With opinion polls currently suggesting there could be another SNP landslide in the Scottish Parliament elections, Margaret Ferrier, the new MP for Rutherglen and Hamilton West, has asked about the possible implications there could be if the majority of MSPs back leaving the UK.
While Scots rejected independence by a majority of 55 per cent to 45 per cent in last September’s referendum, the parliamentary questions have sparked fears a second vote could be on the cards after May 2016.
Scottish Conservative chief whip John Lamont said: “Instead of endlessly agitating for independence, the SNP MPs should do the job their constituents sent them to Westminster to carry out.”
He spoke out after Ms Ferrier asked Scottish Secretary David Mundell what assessment has been made “of the implications for his policy on a further referendum on Scottish independence of the Scottish Parliament election in 2016 delivering a majority for political parties committed to the holding of such a referendum”.
The SNP MP has also put forward a second question to the UK Government minister in a bid to discover “what contingency plans his department has prepared for the possibility of a further referendum on Scottish independence being the policy of the Scottish Government after the Scottish Parliament election in 2016”.
The questions have not yet been answered by Mr Mundell.
After the SNP swept the board in May’s UK general election, winning 56 of the 59 seats in Scotland, party leader and Scottish First Minister Nicola Sturgeon stressed there is “’no second Scottish independence referendum on the immediate horizon’’.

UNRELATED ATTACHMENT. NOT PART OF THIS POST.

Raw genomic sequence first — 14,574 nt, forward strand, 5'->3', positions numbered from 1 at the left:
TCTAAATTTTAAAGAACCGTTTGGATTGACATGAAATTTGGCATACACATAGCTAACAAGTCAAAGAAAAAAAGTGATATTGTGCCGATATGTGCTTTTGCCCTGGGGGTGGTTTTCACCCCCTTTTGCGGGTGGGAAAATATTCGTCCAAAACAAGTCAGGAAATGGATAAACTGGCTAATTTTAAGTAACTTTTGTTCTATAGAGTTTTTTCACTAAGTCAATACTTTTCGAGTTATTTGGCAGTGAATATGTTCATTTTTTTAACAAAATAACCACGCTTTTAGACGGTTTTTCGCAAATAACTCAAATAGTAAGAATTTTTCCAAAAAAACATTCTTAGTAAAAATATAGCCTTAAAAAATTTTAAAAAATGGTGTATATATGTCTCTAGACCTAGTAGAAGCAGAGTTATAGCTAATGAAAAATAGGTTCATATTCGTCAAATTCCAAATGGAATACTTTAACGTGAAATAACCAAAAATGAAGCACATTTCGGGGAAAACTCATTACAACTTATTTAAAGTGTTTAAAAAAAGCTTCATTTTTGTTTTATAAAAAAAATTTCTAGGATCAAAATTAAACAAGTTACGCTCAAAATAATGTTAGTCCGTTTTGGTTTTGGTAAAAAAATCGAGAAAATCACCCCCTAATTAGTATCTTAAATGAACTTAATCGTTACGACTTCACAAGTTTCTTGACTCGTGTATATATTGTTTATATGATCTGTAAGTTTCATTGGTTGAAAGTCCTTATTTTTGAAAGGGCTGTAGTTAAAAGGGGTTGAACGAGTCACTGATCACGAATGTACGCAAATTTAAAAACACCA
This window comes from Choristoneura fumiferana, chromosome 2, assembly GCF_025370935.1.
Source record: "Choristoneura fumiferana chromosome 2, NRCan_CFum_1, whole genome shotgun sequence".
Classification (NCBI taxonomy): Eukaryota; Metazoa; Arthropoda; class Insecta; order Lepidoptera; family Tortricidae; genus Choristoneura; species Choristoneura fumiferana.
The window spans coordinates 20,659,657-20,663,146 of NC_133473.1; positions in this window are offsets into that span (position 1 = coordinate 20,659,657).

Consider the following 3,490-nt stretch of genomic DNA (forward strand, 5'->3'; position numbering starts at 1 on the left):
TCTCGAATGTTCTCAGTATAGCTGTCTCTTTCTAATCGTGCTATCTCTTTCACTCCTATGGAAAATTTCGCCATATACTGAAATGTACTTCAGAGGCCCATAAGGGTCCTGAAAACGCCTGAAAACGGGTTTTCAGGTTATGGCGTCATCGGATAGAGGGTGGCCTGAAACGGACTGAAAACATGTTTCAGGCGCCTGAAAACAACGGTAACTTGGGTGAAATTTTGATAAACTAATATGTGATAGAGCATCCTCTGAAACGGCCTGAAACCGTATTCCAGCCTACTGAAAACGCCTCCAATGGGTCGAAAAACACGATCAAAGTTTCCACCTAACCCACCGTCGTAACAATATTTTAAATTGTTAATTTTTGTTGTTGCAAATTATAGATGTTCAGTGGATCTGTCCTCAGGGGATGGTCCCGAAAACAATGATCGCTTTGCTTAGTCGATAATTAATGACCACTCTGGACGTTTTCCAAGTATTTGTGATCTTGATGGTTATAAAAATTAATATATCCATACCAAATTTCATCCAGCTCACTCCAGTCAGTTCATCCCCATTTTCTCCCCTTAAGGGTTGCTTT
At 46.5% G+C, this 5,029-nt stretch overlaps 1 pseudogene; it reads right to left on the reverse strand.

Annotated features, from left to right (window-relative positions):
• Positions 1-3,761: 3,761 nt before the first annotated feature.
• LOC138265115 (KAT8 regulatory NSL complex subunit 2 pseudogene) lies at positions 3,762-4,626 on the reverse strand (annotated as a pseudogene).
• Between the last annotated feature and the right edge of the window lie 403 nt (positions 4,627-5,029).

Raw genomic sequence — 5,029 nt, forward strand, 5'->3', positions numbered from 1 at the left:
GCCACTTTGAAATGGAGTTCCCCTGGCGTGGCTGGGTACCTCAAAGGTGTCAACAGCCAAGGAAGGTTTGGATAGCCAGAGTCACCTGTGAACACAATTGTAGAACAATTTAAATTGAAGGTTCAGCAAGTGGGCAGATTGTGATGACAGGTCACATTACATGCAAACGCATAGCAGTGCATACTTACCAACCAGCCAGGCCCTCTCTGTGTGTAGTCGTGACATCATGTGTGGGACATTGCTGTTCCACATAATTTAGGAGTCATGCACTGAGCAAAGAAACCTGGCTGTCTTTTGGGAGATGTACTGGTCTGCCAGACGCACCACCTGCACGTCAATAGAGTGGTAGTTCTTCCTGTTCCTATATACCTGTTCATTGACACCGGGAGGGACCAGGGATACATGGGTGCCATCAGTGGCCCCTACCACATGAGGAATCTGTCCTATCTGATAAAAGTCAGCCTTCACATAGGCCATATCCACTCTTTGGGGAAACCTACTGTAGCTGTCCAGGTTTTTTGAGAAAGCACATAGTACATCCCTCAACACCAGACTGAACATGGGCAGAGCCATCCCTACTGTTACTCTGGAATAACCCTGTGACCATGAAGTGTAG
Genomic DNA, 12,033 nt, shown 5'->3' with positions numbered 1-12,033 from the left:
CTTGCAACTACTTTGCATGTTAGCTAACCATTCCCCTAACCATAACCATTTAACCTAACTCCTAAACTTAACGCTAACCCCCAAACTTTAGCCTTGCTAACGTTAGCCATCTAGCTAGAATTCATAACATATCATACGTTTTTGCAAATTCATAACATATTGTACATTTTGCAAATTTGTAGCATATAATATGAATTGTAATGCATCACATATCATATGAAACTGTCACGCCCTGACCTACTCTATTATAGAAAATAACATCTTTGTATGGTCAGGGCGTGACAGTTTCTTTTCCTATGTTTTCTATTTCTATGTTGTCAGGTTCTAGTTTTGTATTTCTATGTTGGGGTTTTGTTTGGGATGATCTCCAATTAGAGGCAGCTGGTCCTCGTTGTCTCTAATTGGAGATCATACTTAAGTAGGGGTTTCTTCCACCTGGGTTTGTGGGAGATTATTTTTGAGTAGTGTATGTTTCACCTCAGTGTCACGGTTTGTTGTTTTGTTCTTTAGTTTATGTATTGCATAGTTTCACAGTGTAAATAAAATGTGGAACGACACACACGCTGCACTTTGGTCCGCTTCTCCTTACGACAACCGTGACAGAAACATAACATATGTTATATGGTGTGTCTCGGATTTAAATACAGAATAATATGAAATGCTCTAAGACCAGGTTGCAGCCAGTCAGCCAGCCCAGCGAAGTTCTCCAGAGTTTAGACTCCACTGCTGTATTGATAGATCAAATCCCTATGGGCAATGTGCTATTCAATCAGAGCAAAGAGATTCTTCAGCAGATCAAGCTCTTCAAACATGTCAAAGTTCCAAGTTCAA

SNP chiefs have already said another vote on the future of the UK could only be held if the party won another Holyrood election after pledging to hold a referendum in its election manifesto.
George Kerevan, another of the SNP MPs elected in May, has already said he expects the party’s conference in October “to fizz with the question of putting a mandate for independence into the 2016 manifesto”.
Mr Lamont said: “The SNP is going to have to accept that, less than a year ago, the Scottish people spoke decisively on this matter.
“Of course many ardent Yes supporters want another referendum - they’d hold one every day until they got the outcome they wanted.
“But people invested a lot of time and energy in last year’s vote, and they don’t want to be put through another two-year campaign on this matter.”
An SNP spokeswoman said: “The timing of any future referendum is entirely a matter for the people of Scotland to decide - the people, not politicians, are in charge at every stage of the process.
“The First Minister has made clear we are not planning another referendum, but equally has made it clear that it is not in the gift of any politician and party to rule it out indefinitely.”